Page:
Consider how much activity in a manufacturing plant or a refinery relies on automation. While a delayed data packet won’t mean much in a commercial setting, it could result in a delayed, automated, security alert, or fire alarm in an industrial setting. It could also lead to delays in production and a drop in overall product quality. Because of the need for determinism, industrial ethernet cables and networks are designed to negate the risk of data packet collisions. While this does come at an added expense, the benefits (and site requirements) make it worth the investment.
Shielding from Electromagnetic Noise
Whether you’re working in a commercial or an industrial setting, know that there is an EM (electromagnetic) noise to deal with.
Electronic devices, whether they are printers in the office or machinery on the factory floor, generate an electromagnetic field. If these fields come into contact with your ethernet cables, it can disrupt the flow of data, causing delays in the transmission of information. In an office setting, this can mean anything from longer wait times to print a document to difficulty accessing a shared drive on the company server. In an industrial environment (where automation is part of the day-to-day business), it can mean miscommunication between pieces of equipment, leading to production mistakes, alarm delays, and a range of other potentially serious issues.
Shielding is one method cable manufactures use to mitigate RF and EM interference, and there are three approaches: using foil, braiding the wires, and a combination of both.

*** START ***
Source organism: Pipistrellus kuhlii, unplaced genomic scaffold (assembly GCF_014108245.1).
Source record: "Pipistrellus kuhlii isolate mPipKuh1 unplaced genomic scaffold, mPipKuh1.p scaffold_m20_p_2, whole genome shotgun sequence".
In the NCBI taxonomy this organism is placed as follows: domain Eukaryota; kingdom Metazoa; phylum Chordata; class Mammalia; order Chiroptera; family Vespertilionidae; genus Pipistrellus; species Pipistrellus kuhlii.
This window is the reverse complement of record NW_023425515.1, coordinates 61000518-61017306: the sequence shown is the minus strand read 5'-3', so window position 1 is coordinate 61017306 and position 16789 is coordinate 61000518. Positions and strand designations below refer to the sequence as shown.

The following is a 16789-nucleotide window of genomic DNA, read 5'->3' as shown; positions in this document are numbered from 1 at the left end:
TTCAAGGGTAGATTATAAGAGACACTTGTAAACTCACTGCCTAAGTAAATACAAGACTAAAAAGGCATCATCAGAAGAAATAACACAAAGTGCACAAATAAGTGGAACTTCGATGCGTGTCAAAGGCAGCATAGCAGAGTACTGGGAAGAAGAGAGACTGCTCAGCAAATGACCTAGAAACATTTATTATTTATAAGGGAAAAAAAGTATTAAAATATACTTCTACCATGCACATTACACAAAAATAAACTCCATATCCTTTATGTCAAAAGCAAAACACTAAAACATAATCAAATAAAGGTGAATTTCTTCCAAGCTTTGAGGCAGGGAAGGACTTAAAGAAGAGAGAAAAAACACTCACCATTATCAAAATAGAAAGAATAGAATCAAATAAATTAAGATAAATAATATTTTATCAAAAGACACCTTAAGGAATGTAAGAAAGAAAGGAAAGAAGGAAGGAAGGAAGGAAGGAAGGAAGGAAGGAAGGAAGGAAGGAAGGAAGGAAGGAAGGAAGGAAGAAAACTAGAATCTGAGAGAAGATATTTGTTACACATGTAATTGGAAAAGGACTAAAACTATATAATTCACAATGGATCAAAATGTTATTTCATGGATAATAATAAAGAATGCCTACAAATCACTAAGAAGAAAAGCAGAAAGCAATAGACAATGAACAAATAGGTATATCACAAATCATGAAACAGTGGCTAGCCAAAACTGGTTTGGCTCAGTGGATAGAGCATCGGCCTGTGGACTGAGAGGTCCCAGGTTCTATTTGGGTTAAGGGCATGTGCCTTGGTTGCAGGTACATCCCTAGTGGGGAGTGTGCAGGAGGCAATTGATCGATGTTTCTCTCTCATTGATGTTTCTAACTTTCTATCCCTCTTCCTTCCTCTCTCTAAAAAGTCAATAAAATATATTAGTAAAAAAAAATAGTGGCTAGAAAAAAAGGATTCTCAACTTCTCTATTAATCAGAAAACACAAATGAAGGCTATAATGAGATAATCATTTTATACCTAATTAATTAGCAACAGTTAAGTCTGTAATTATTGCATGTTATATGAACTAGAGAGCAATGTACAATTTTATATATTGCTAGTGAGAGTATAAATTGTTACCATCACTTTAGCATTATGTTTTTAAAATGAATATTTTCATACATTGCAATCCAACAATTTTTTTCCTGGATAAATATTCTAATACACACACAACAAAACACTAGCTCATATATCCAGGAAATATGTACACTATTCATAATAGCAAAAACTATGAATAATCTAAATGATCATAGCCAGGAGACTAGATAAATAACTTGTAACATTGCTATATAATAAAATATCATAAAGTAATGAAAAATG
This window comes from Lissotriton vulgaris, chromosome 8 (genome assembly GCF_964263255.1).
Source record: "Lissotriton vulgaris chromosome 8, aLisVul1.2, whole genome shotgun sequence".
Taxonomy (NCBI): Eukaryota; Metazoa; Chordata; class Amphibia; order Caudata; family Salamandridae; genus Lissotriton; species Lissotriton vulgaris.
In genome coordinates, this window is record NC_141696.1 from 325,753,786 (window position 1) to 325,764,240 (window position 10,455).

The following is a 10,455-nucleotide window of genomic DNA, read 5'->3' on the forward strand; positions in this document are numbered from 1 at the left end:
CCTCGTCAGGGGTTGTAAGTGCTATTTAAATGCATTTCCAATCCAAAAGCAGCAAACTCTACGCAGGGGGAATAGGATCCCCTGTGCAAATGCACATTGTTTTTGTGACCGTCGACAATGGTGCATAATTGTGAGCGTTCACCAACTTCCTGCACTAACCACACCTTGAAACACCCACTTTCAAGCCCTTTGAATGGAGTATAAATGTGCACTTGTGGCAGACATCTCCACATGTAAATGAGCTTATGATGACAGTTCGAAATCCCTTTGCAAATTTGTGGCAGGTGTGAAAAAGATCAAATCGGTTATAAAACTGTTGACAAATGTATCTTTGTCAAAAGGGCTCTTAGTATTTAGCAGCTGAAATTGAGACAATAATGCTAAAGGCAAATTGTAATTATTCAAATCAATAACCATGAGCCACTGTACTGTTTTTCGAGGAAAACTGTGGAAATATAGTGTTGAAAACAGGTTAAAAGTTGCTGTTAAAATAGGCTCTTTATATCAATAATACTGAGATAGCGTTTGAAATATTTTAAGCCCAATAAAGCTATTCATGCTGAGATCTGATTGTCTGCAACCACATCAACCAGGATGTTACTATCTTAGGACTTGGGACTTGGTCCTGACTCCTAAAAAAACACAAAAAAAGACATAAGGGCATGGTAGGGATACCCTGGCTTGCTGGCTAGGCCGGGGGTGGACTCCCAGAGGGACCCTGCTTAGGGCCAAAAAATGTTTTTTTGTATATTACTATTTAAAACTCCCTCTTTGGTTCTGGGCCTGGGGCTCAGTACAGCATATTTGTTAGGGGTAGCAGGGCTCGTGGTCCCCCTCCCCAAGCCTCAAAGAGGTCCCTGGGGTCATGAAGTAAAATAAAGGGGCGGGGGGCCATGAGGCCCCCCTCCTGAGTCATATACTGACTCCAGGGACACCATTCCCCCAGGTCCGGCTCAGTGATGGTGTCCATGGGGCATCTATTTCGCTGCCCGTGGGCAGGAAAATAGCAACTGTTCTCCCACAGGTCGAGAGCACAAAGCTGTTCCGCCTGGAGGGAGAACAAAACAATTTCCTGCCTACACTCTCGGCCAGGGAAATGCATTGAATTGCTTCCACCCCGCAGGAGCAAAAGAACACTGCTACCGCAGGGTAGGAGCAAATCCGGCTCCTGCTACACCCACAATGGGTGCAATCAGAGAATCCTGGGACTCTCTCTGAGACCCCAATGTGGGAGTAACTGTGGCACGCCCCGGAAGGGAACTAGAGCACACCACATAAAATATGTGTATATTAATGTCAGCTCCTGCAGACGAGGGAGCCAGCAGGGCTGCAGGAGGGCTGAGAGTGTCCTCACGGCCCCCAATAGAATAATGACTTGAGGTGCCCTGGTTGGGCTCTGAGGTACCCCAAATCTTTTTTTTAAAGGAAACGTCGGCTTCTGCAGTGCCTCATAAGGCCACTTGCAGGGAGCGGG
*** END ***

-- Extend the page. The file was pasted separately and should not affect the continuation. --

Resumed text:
Foil is the most common method. It is effective at blocking out higher frequencies, and it is used in both commercial and industrial cabling applications. But industrial ethernet cable design goes a step further and braids pairs of the internal wires together. The braid makes the cable less susceptible to interference from nearby devices that emit lower frequencies (like motors). Often, industrial cable manufacturers combine both methods.
Protection from lower frequencies isn’t as necessary in commercial environments, and the steps taken to provide that protection can add considerable cost to your cabling. However, while the less expensive, less protected option might work in an office or residential environment, it could quickly fall short in industrial workplaces that have a wider range of machinery in use and a wider range of EMI being generated.
Those are some of the differences between commercial and industrial grade ethernet cabling, but as you might expect, there are more. For example, different, more rugged connectors are generally required in industrial settings, and so is a higher level of shielding around those connectors, as well as patch panels.
Because commercial and industrial-grade cables come at different price points and (more importantly) provide different standards of performance, you must know what your facility needs before you buy. Make a decision based solely on price and could find yourself paying for it with repeated maintenance and constant downtime. On the other hand, buy cabling that provides far more protection than you need, and you’ll be spending money unnecessarily.
The engineers and cabling technicians at Tridon are here to help you make the right choice and to ensure that your cabling layout is designed and installed so that it supports your network needs, long term. If you have any questions, just Contact Us. We’re here to help.
Tridon is a full solution Telecom Systems Integrator with CSA certification and licensed by APEGA. Our Engineering, Service, and Tower Divisions collaborate with customers to build engineered solutions including communications systems design, tower inspections, and co-location, wireless broadband, fiber optic cabling, site security, and two-way radio communication.